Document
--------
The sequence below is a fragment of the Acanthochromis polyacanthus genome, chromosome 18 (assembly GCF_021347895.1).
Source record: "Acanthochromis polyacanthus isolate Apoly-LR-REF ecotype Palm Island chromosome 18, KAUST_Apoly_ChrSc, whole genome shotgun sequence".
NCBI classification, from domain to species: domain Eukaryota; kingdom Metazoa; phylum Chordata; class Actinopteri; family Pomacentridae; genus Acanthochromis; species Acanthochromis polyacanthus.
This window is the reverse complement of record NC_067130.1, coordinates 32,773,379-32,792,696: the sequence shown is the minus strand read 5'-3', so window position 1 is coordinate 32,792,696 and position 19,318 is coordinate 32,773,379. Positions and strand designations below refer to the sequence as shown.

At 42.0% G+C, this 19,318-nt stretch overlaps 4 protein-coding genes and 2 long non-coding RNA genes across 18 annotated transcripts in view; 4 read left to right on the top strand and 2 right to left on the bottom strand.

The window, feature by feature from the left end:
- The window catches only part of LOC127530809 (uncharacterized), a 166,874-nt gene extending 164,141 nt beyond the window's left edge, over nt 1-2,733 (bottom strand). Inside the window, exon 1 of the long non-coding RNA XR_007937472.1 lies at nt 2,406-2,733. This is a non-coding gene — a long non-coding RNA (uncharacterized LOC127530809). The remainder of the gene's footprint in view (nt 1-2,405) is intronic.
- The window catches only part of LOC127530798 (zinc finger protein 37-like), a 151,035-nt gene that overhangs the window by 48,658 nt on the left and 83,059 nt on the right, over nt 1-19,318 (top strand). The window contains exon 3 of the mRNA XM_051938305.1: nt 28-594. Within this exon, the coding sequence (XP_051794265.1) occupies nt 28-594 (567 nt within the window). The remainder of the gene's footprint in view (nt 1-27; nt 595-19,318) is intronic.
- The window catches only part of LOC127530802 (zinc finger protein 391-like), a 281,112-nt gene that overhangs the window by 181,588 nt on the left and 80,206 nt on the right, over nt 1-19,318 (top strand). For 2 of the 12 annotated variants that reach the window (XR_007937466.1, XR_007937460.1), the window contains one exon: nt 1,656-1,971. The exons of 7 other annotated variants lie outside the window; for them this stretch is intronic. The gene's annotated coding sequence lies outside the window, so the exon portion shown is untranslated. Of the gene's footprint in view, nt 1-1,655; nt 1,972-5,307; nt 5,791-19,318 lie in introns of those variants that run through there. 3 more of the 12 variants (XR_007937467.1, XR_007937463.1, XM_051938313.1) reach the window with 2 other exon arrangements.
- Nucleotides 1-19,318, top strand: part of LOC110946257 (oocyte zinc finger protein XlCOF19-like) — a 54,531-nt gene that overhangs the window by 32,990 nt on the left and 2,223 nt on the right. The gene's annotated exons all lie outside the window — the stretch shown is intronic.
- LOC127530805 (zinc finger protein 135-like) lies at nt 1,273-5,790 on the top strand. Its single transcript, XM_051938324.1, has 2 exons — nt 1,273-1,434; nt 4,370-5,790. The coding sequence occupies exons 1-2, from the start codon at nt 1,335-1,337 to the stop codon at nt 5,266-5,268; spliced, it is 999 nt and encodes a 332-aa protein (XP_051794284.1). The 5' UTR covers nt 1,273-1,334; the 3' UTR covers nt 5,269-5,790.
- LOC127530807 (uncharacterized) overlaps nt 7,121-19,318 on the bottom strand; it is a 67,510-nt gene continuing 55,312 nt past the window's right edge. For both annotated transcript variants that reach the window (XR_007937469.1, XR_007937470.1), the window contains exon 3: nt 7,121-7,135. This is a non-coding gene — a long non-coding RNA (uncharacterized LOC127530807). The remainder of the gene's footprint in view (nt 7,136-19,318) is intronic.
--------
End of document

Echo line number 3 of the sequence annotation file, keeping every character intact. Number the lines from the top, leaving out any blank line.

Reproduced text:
NCBI classification, from domain to species: domain Eukaryota; kingdom Metazoa; phylum Chordata; class Actinopteri; family Pomacentridae; genus Acanthochromis; species Acanthochromis polyacanthus.